3.  Booking:

  • When an investigative agency commences investigation of a case and determines such case to be the target of a criminal case investigation, it enters its case serial number and name, related personal details, etc. on the register. This procedure is referred to as booking. A person listed in the register is called a suspect under the Criminal Procedure Act.
  • A crime is booked through its recognition or through the filing of an accusation or delation pertaining to it. A case that is booked and investigated shall be sent to the prosecution service, a procedure referred to as transfer. The investigation of all booked criminal cases, except those that are closed through internal investigation, can be closed only by the prosecutor.
  • For instance, in a murder case, when there is reason to suspect the person charged with murder as having committed such crime but it is difficult to prove his/her commission of the crime, such person is referred to as a suspect. In the event that the investigation of the suspect yields evidences of his/her commission of the crime, the suspect will be booked and will be subjected to investigation as a suspect.

4. Arrest:

  • In the event that there is every reason to suspect that the suspect indeed committed the crime with which he/she has been charged, or that the suspect has not complied with the request for him/her to appear without justifiable reason or is feared not to do so, the suspect may in principle be arrested based on the arrest warrant issued by a judge.
  • To get an arrest warrant issued, a judicial police officer should request for such from the prosecutor. The prosecutor then requests the judge to issue an arrest warrant. If no clear reason for arrest is seen, the prosecutor or judge may reject the arrest warrant request.
  • In the event that there is every reason to believe that the crime with which a suspect is charged is serious, and that there is no time to get an arrest warrant issued by the judge, an investigative agency may arrest a suspect without an arrest warrant by simply informing the suspect of the reason for his/her arrest. This case is referred to as arrest without warrant. If a judicial police officer has arrested a suspect without an arrest warrant, he should immediately obtain approval thereof from the prosecutor.
  • To confine an arrested suspect, the investigative agency should request a warrant for confinement from the judge within 48 hours of the suspect's arrest. If a warrant for confinement is not issued within such period, the suspect should be immediately released.

    4b. Examination of arrest and confinement:

    • A suspect who has been arrested or confined by an investigative agency may request the court to examine the suitability of such arrest or confinement. This is called examination of arrest and confinement.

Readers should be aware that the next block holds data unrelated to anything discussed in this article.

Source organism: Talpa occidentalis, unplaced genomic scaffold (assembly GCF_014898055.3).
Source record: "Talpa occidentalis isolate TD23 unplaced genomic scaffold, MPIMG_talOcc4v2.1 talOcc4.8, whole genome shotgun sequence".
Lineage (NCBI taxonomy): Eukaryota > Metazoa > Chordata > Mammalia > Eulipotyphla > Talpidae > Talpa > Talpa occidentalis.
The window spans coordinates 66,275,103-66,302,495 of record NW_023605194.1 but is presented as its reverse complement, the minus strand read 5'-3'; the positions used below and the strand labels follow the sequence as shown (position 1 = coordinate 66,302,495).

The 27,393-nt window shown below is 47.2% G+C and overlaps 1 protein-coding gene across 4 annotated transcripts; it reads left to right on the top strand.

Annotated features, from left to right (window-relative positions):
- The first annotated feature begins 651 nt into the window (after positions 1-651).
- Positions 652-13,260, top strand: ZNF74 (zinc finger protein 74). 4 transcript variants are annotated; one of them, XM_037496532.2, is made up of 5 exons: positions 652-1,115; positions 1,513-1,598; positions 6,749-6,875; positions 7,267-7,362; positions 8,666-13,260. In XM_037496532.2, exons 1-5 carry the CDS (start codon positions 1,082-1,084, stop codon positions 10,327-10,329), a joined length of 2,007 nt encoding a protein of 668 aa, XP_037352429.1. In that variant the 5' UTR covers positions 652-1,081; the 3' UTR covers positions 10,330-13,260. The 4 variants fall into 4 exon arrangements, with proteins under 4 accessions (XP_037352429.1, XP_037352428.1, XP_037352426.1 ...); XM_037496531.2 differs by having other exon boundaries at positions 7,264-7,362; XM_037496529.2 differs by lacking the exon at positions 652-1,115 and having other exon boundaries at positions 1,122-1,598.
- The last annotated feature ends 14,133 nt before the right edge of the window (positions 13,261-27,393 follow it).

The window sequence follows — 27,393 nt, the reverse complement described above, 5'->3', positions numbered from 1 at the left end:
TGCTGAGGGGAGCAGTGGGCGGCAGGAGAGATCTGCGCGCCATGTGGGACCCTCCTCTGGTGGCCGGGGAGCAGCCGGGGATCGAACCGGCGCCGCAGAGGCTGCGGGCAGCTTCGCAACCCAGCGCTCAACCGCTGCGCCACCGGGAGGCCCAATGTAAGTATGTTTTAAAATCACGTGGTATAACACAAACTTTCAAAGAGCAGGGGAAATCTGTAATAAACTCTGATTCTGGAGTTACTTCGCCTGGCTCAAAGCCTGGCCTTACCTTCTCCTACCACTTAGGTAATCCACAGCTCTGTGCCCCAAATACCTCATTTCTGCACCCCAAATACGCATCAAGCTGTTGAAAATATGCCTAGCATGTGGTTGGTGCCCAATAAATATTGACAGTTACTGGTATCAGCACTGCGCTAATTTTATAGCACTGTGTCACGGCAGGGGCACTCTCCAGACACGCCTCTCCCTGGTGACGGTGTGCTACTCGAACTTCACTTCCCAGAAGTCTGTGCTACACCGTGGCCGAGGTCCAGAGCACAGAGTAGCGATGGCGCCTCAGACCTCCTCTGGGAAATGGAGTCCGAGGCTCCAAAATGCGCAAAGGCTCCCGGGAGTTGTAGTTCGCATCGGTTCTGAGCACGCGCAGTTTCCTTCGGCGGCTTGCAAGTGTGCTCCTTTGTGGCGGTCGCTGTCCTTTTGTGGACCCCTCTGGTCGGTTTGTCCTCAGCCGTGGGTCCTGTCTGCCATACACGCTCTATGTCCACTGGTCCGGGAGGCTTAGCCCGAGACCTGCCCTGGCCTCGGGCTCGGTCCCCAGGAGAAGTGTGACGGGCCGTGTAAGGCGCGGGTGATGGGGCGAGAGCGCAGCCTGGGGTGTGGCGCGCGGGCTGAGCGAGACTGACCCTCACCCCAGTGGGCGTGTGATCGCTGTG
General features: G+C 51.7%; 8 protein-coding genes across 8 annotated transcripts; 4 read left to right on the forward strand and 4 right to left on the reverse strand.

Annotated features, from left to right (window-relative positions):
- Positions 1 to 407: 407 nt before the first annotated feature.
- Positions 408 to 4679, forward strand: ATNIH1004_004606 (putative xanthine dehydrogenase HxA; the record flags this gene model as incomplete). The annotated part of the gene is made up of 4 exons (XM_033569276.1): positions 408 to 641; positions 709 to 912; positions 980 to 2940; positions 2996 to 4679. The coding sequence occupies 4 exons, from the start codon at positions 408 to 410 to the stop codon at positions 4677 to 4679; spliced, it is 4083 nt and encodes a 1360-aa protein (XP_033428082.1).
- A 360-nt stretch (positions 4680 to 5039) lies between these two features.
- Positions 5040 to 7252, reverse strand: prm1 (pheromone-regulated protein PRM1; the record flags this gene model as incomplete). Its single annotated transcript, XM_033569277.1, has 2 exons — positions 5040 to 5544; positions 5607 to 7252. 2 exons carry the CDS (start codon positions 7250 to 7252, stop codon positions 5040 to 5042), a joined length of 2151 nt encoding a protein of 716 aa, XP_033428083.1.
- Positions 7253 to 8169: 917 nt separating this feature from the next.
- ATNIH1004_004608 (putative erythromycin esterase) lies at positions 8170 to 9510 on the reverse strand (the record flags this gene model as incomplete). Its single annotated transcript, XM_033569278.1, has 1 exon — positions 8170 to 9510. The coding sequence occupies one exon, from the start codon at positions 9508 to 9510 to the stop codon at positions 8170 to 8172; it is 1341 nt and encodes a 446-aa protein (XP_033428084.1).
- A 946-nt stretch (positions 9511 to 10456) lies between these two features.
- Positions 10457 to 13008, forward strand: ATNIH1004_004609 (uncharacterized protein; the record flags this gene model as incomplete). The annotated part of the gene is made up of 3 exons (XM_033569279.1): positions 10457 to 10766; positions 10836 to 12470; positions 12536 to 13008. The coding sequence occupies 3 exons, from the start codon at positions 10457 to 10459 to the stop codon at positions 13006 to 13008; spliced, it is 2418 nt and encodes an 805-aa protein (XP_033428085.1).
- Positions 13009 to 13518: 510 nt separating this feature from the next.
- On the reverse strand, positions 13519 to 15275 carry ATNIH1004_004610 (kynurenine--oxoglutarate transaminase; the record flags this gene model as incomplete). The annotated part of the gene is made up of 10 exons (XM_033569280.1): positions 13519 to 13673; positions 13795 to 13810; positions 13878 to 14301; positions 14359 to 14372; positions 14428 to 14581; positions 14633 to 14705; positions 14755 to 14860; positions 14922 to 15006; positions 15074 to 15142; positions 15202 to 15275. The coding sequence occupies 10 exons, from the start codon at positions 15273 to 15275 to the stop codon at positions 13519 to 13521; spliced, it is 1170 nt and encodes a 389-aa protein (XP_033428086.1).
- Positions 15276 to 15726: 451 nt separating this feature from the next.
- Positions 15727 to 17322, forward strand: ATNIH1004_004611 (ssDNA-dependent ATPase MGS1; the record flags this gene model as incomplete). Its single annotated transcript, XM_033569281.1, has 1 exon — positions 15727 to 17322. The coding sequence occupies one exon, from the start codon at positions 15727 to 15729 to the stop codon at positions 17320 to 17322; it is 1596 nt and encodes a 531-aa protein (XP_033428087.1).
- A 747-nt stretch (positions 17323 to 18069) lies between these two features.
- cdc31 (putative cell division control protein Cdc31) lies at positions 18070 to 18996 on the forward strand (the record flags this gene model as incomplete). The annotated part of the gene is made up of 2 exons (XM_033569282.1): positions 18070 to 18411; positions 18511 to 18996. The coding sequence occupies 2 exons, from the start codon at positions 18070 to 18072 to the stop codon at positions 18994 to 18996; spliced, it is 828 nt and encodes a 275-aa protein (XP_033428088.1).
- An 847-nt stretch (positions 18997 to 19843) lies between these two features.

• The court should, within 48 hours of its receipt of the claim, question the arrested or confined suspect, investigate the evidences, and decide on the claim. The court, however, may decide on the claim filed by a person other than the holder of the right to the claim, or that is being sought to hamper the investigation, without questioning.
    • The court dismisses the claim if it is found that there is no reason for it, or decides whether to release or uphold the arrest or confinement of the suspect if it is found that there is a reason for the claim. If release is decided, the suspect will immediately be released. Should the court decide, however, to uphold the suspect's arrest or confinement, the suspect or prosecutor cannot lodge an appeal against such decision of the court.

      5. Interrogation and Detention:

      • If a law enforcement agency investigates a suspect and consequently comes to believe that there is reason to suspect that he/she indeed committed the crime and may escape or destroy the evidences, it may request for the issuance of a detention warrant from the court and may detain the suspect based on such detention warrant.
      • Before a decision is made regarding whether to allow detention, the suspect shall be given an opportunity to air his/her side in the process of interrogation, and another opportunity to air his/her side before the judge. This is called interrogation of a suspect before detention.
      • Detention refers to a compulsory disposition by which a suspect or a defendant is confined in a confinement location for a relatively long period to limit his/her physical freedom.
      • Detention of a suspect requires a judge's detention warrant issued based on the explanation of the alleged crime and the reason(s) for the detention.
      • The detention warrant can be claimed either through application by a judiciary police officer or directly by the prosecutor, and if it is adjudged that there is no sufficient reason for detention, the prosecutor or judge may dismiss the request.

        5b. Non-Detention: In the event that a request for a detention warrant is dismissed or a suspect is arrested and then released, the suspect shall receive a non-detention order and shall be disposed as indicted if his/her guilt is proven, or as not indicted if his/her guilt is not proven.

        6. Transfer and Indictment: